UK car production got off to a fast start in January, according to the latest figures published by the Society of Motor Manufacturers and Traders (SMMT). Volumes rose 21.0% to 82,997 units, marking the best January performance since 2021 and the fifth straight month of growth as global demand .

The SMMT said demand for British-built brands continued to grow and legacy supply chain challenges, notably semiconductor shortages, abated further.

The bulk of UK car output was for export (75.8%), with overseas shipments up 11.6% to 62,938 units – a rise of 6,559. However, output for the domestic market commanded the biggest volume growth, up by an additional 7,863 units (+64.5%). The EU was the largest global market for British-built cars, taking more than half (53.2%) of exports, followed by the US (15.0%), China (10.5%), Japan (2.8%) and Australia (2.3%). Shipments to the EU, US and China all rose, by 5.0%, 81.1% and 33.2% respectively.

UK production of battery electric (BEV), plug-in hybrid (PHEV) and hybrid (HEV) vehicles rose again by a combined 4.5% to 29,590 units to account for 35.7% of overall output. In line with overall figures, the majority of these models were exported.

Mike Hawes, SMMT Chief Executive, said: “A positive start to the year for UK car production bodes well for the industry and the many thousands of livelihoods on which it depends. There can be no room for complacency, however, given economic headwinds and geopolitical tensions. There must be a relentless commitment to competitiveness, building on the significant recent investments into the sector. The forthcoming Budget is a chance for Government to do just that by introducing measures to boost UK automotive manufacturing, focused on energy, investment competitiveness and market demand.”

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Structural issues for UK auto industry

Justin Cox, an analyst at GlobalData, points out that although the January data is welcome, the UK’s auto industry has been hit by structural changes to output plans by some manufacturers.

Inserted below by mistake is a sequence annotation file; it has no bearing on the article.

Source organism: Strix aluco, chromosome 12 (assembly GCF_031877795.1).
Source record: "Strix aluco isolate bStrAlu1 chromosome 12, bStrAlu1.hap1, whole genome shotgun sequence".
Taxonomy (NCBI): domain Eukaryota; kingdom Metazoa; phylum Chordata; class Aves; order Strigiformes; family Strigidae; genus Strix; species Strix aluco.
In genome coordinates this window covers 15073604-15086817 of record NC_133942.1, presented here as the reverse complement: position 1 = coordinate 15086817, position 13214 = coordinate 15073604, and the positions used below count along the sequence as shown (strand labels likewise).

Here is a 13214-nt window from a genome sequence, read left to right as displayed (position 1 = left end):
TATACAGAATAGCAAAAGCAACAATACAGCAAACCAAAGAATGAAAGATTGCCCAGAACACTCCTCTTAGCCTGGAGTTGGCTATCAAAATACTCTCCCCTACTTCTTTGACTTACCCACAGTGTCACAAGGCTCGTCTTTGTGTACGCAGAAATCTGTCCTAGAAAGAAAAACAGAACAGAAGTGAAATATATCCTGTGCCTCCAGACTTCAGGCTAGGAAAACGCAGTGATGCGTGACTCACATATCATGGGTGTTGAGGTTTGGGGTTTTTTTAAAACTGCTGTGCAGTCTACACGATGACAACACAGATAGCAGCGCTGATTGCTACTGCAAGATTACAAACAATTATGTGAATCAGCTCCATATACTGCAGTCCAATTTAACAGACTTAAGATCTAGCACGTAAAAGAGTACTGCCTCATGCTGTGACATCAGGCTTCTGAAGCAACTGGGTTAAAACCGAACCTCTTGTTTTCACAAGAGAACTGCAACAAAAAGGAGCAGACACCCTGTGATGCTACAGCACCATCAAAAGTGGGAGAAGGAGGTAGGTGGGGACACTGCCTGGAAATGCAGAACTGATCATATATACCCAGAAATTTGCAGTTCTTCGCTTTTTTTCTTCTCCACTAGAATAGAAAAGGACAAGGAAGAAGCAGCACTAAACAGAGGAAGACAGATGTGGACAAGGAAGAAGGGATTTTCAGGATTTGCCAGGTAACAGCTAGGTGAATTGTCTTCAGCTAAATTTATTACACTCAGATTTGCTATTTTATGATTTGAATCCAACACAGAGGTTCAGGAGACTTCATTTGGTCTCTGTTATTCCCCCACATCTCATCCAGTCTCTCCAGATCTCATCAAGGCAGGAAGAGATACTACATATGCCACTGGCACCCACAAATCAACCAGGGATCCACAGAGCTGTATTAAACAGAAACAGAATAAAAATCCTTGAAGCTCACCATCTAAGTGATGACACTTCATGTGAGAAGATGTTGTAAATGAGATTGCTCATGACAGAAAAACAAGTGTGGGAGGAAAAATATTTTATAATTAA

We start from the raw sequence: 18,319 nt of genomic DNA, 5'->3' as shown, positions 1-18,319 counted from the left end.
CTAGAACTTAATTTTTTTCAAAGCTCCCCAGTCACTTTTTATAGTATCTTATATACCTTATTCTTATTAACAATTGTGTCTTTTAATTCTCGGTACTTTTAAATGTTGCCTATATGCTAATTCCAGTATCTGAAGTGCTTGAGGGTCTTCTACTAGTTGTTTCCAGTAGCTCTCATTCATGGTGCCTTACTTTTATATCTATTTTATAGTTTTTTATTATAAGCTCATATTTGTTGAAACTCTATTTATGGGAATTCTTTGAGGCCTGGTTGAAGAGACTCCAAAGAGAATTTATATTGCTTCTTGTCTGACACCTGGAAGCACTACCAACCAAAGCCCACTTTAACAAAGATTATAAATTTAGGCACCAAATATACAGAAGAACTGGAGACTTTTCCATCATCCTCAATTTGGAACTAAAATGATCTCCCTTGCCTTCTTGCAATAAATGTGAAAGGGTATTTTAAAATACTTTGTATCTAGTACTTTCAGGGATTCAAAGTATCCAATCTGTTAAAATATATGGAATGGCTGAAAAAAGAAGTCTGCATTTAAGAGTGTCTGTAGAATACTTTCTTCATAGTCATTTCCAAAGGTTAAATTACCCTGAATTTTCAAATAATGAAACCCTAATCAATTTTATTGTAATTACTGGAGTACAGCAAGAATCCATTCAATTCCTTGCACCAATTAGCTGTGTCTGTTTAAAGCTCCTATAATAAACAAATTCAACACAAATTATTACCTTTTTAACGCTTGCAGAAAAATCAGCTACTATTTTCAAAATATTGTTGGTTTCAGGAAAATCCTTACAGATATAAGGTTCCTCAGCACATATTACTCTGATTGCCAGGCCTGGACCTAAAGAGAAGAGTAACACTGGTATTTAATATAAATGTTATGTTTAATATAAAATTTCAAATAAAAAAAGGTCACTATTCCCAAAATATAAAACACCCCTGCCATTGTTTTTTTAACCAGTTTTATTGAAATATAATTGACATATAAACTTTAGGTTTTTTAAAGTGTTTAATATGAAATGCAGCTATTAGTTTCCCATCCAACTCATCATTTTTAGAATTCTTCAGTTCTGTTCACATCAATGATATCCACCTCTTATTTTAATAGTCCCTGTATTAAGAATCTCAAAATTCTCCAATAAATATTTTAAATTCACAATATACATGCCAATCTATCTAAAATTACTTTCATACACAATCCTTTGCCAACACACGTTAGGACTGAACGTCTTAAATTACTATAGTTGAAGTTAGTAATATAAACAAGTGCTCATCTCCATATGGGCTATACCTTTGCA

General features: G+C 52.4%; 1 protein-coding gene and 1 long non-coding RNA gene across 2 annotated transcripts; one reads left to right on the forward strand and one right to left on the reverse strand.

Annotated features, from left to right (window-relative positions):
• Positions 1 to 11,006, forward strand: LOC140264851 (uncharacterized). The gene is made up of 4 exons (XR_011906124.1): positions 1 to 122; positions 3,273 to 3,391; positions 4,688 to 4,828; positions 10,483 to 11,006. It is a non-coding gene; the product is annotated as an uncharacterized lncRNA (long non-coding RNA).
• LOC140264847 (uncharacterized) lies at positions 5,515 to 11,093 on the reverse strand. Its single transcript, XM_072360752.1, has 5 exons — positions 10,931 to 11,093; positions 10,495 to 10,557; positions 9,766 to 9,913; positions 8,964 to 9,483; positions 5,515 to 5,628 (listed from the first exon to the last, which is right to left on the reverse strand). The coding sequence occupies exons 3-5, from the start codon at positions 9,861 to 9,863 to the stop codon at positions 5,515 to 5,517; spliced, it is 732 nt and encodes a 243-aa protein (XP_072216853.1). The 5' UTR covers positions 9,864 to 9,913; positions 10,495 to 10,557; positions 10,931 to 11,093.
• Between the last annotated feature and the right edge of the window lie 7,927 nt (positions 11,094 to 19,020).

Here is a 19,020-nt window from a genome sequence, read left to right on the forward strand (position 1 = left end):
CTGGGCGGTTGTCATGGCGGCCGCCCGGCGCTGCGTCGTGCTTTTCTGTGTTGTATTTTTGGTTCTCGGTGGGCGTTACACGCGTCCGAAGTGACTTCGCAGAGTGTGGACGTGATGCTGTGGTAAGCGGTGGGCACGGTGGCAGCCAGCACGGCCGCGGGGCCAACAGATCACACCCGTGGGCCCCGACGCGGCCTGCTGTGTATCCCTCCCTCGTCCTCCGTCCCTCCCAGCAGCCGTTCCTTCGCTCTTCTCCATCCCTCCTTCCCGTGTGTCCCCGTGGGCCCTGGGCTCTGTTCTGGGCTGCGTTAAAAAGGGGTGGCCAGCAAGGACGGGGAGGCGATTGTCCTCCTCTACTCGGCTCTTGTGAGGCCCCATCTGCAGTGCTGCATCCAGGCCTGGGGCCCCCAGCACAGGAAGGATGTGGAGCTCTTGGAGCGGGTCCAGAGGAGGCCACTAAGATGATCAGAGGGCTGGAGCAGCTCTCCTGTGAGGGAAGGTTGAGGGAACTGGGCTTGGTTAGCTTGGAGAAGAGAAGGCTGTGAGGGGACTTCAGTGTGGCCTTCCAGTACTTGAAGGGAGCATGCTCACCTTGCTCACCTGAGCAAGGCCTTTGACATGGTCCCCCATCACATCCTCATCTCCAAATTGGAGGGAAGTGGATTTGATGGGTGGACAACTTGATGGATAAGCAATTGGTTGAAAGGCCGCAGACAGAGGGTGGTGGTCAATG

“Besides the impact of the pandemic and subsequent supply shortages caused by the chips shortage, overall UK passenger car production has been hard hit by structural issues such as the closure of Honda’s Swindon plant and the loss of Vauxhall (Stellantis) Astra production from the Ellesmere Port plant in northwest England,” he says. In 2018, the Honda Swindon plant built some 160,000 cars (mainly Civic, but some CR-Vs) and Vauxhall (Stellantis) turned out over 77,000 Astras.

“And Jaguar Land Rover has moved Discovery and Defender manufacturing from the UK to its plant in Slovakia,” he adds.

“Our forecast for this year sees UK car output at around 0.8 million units. It was much higher before the pandemic, but we see it settling in the medium term at around a million units a year.”

EV challenges ahead

In response to the January data Richard Peberdy, UK Head of Automotive for KPMG, drew attention to the challenge to get more private individuals to switch to electric cars.  He said: “Electric vehicle demand is largely being driven by low benefit-in-kind tax and write-down allowances for businesses, including company car and salary sacrifice schemes for employees.

“But growing private sales of new EVs is proving challenging. 

“The UK automotive industry is hoping that the Budget contains measures to incentivise consumer EV purchasing, whilst also hoping for further measures to attract inward investment and boost the UK car industry’s competitiveness.”